Please, let me know your thoughts

I’m tidying my fantasy manuscript, which is ‘finished’, but not ‘finished’. As a first time author (as any author is), I’m conscious of gaining a reader’s trust. A story is about giving promises and then fulfilling them and making sure every word counts… that every word drives the story.

The thing is, I have a catch 22 situation. Being a first time author (of fiction) I haven’t yet earned a reader’s trust. It has come to my attention there’s a certain character in my manscript who doesn’t seem relevant. If a reader doesn’t trust me yet, they may lose interest and put the book down BEFORE that character’s relevance becomes obvious.

My question is:

  1. For the readers – do you cut a new author some slack before putting the book down?
  2. For authors – how do/did you deal with this problem? Where a character is there for a purpose but that purpose isn’t obvious until later in the book?

2 thoughts on “Please, let me know your thoughts

  1. Hi Rachel,

    I’m not sure trust can only be gained by the number of books you’ve written. I’m sure there have been writers who’ve written things that people love, but in a subsequent book they’ve done something which has broken the readers “trust”.

    Trust comes from playing fair with your reader, not deliberately misleading them, and being consistent in your world building.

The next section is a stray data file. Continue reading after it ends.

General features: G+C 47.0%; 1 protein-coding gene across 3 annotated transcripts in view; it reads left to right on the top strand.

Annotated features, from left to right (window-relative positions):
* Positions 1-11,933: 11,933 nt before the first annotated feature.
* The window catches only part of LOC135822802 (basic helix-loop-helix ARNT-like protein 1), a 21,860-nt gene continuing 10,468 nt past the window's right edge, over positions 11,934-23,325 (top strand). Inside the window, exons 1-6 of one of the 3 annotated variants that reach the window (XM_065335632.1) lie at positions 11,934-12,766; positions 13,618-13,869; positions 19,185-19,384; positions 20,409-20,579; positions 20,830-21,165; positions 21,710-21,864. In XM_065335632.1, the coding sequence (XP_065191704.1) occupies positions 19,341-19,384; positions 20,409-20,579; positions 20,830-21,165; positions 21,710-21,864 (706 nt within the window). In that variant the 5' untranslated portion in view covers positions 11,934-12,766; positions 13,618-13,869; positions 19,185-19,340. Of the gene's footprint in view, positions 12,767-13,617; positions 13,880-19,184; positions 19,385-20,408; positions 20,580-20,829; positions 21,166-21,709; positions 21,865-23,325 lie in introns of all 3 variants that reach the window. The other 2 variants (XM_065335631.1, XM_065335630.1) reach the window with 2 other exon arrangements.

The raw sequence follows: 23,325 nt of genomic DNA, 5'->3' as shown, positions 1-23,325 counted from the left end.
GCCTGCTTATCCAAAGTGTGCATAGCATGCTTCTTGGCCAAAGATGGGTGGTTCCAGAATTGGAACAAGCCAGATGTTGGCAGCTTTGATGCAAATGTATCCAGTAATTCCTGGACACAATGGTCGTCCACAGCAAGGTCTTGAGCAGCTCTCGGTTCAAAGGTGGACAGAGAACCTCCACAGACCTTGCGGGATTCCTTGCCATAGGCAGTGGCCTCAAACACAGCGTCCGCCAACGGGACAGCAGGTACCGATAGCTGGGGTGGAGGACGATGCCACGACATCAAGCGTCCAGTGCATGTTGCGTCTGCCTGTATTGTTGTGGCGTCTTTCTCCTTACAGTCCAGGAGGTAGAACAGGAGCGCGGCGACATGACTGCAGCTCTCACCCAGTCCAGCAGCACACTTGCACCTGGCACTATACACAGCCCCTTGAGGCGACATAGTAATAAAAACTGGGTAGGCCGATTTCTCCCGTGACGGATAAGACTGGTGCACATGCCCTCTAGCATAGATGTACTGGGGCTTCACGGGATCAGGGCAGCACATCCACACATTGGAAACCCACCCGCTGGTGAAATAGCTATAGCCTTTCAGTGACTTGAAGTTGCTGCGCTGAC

Not sure if you’ve seen Buffy the Vampire Slayer, but season 7 has a good example of this (spoilers ahead).

    At the end of one episode, it ends on a cliffhanger with Giles about to be hit in the head with an axe. A few episodes later he turns up in Sunnydale. The show goes through some convoluted gymnastics over a few more episodes so they can essentially set up some characters to leap to an incorrect conclusion about Giles (as far as I can tell, all in service of a one liner).

    That was not playing fair with the audience. If BtVS hadn’t already cemented it’s fans by then, it would have seriously undermined trust in their storytelling.

    So, in summary, I don’t think being a first time writer is a problem. Play fair with your readers, and don’t throw in plot twists or deus ex machina that come out of nowhere.


    Liked by 1 person

  2. I don’t even consider whether I’ve read the author or not when deciding if I enjoy a book. I also try not to analyze too much while reading. As long as I’m drawn in to the start and my brain is make the movie I watch from the words in the page, it’s a good read. For me it’s as simple as that. So trust yourself that what you’re doing is right and give it a go!


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